Friday, August 26, 2011

Meeting the Family's Bread Needs - Part 2

Welcome back to my interview with Kevin, a friend who has quickly become a skilled bread baker providing for his family. He happens to be a librarian and, like anyone who makes his living by Having the Answers, he went to the internet to find out how to learn about this new project.


GFF: What do your baking practices look like now?

K: I try to bake a loaf every day I have a day off from work. I have some recipes that can be done up in an evening as well. Sometimes after coming home from work, baking up a loaf provides a much needed distraction. It honestly doesn't take a lot of work to wait for dough to rise, but it gives me something to focus on or fret about instead of letting the day replay in my head. But my big time, fill-the-freezer baking days are the weekend. I'll usually get 4 loaves of 2 different recipes made on Saturday and another 2 loaves on Sunday. Most go in the freezer and some is given away.

GFF: I think it's interesting that you are making such a variety. When I bake bread, I make the same white loaf over and over. Maybe throw in some whole wheat, if I'm feeling particularly righteous. How many types of bread do you suppose you've made?

K: I think I've made, including pizza dough, about a dozen different recipes. But as far as different types, I've made white, whole wheat, French, pretzel, rye, beer bread and peanut butter. Each recipe includes some different ingredient or technique and that, more than settling on one or two, is what keeps me trying more. When I get my teeth into something, I really want to learn a little of everything and not a lot of one thing. So I'll be drawn to a recipe that calls for peanut butter simply because I'm interested in how that will bake up. Or a white bread that uses scalded milk, just to see how it's done. Or a whole wheat that uses a sponge starter. Along the way I believe I'll settle on some tried and true recipes. But right now I'm learning too much.

GFF: Have you made mistakes along the way? Maybe a better way to say it is - what have you learned along the way?

K: Mistakes. Hmmmmmmm. I'm sure I have. While I didn't have a history of baking bread, I was lucky to have a history of baking and cooking. Mom taught me how to bake when I was a boy and I've been able to keep those lessons close to heart. So mistakes have been few.

I've read recipes incorrectly and added way more flour or water than what was called for. I've converted from volume measurements to weight measurements incorrectly (partly because of bad conversion tables online). Thus far I've been able to avoid omitting an ingredient, but nearly have. Especially salt. Why is it so hard to remember the salt? And I have had wrong temperatures set for the oven more times than I care to admit, but nothing that has been disastrous.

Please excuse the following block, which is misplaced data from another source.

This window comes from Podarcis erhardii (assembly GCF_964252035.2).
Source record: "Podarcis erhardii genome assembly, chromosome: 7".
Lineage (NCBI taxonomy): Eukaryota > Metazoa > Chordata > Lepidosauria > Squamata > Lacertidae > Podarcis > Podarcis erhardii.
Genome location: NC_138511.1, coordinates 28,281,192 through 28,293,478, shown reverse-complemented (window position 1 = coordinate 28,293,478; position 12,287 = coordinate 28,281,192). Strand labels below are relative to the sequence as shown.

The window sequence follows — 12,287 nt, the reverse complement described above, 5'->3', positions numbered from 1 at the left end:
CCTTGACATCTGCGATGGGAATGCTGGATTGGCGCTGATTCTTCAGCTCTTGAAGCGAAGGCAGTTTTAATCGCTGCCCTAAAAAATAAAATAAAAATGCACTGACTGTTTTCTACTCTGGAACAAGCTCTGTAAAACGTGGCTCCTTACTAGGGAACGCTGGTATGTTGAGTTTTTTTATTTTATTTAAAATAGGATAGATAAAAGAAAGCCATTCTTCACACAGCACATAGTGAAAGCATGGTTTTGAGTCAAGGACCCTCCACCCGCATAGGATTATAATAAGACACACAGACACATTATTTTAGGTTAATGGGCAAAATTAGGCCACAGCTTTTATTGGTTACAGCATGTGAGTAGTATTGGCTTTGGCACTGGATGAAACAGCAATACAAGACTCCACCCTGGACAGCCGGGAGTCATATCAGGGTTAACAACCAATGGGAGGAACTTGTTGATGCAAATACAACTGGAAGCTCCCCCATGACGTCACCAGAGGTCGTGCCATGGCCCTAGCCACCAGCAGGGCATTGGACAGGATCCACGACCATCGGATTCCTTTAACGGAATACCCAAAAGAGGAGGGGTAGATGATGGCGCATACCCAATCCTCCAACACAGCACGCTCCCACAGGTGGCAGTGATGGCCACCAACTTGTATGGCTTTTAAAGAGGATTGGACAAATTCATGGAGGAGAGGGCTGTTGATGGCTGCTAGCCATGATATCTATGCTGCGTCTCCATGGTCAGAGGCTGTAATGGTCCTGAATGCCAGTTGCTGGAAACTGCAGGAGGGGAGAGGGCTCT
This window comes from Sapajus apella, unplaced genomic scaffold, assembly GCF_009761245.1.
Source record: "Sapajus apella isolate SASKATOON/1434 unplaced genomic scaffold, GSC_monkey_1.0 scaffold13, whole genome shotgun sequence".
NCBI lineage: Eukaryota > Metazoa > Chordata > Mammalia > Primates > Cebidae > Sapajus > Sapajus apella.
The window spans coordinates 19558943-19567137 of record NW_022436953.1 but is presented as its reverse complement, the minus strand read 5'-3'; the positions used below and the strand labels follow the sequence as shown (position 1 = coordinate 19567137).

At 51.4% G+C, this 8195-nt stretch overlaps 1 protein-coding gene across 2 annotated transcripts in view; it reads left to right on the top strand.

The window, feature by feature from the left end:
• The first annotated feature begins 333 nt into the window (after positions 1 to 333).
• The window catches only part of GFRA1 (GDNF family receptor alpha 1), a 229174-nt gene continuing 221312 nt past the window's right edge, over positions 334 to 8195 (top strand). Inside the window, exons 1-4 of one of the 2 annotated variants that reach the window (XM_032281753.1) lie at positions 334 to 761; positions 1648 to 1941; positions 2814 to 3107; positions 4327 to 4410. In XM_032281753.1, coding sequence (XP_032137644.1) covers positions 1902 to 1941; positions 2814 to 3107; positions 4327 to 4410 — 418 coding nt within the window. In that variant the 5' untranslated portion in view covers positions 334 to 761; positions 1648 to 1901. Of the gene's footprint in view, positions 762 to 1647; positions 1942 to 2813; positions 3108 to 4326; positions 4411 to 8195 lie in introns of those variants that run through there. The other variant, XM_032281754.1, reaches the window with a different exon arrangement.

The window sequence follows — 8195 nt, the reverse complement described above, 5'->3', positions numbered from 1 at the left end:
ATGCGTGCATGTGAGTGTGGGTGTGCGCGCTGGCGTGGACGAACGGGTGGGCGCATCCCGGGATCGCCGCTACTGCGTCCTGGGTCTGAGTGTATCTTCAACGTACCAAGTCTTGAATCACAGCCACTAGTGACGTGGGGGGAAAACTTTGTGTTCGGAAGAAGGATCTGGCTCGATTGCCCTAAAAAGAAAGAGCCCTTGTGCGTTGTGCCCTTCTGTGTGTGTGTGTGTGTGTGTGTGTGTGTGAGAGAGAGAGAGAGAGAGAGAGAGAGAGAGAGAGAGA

Mostly I think not of mistakes but see lack of practice. It has taken several loaves to learn how to form doughs in a tight packages or slashing the dough in both decorative and functional ways. I still have a problem with forming rolls and buns. Learning how to knead has been an ongoing lesson. Learning when dough has "doubled" in size or when the final rise after shaping the dough is done and ready for baking continues to elude me.

I've also learned of the several techniques unique to breadmaking--particularly starters. My favorite is the sponge. The baker mixes up all the wet ingredients with up to half the flour and yeast. That concoction is set aside to develop for a period between one and four hours (or up to 24 in the fridge). The resulting flavors are more striking than if the baker mixes and kneads the dough all at once.

The biggest lesson has been learning how forgiving bread baking can be. I've yet to have a loaf that is inedible. I've let dough rise too much. I've baked it after not letting it rise enough. I've had loaves that looked like grotesque sculptures. But it's all been fit enough to eat. Bread, especially yeast breads, are not nearly as magical and temperamental as I thought.

[This interview took place over several days and with several installments. When Kevin answered the above question, he was remembering all of his breads to have been satisfactory. When he later expresed the following paragraph, a bread or two came to mind that were highly disappointing.]